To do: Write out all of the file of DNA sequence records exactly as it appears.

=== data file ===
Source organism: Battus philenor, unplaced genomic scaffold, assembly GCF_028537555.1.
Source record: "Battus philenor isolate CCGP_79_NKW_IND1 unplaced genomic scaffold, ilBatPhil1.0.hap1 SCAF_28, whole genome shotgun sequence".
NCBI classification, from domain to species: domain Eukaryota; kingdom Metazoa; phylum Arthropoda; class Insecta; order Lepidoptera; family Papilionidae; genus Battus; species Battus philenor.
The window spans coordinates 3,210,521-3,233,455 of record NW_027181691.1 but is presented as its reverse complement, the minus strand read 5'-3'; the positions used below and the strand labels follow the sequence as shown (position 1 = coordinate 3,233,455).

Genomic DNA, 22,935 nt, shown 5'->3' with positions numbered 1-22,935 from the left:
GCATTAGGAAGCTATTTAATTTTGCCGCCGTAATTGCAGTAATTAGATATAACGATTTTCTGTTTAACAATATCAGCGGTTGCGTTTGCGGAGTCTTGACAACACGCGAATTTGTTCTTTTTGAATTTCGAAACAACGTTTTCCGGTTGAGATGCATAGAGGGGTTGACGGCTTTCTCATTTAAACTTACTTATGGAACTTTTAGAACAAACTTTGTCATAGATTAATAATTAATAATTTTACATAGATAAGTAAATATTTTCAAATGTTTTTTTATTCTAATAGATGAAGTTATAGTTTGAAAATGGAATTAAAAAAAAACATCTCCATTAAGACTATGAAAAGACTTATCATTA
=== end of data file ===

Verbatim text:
Source organism: Battus philenor, unplaced genomic scaffold, assembly GCF_028537555.1.
Source record: "Battus philenor isolate CCGP_79_NKW_IND1 unplaced genomic scaffold, ilBatPhil1.0.hap1 SCAF_28, whole genome shotgun sequence".
NCBI classification, from domain to species: domain Eukaryota; kingdom Metazoa; phylum Arthropoda; class Insecta; order Lepidoptera; family Papilionidae; genus Battus; species Battus philenor.
The window spans coordinates 3,210,521-3,233,455 of record NW_027181691.1 but is presented as its reverse complement, the minus strand read 5'-3'; the positions used below and the strand labels follow the sequence as shown (position 1 = coordinate 3,233,455).

Genomic DNA, 22,935 nt, shown 5'->3' with positions numbered 1-22,935 from the left:
GCATTAGGAAGCTATTTAATTTTGCCGCCGTAATTGCAGTAATTAGATATAACGATTTTCTGTTTAACAATATCAGCGGTTGCGTTTGCGGAGTCTTGACAACACGCGAATTTGTTCTTTTTGAATTTCGAAACAACGTTTTCCGGTTGAGATGCATAGAGGGGTTGACGGCTTTCTCATTTAAACTTACTTATGGAACTTTTAGAACAAACTTTGTCATAGATTAATAATTAATAATTTTACATAGATAAGTAAATATTTTCAAATGTTTTTTTATTCTAATAGATGAAGTTATAGTTTGAAAATGGAATTAAAAAAAAACATCTCCATTAAGACTATGAAAAGACTTATCATTA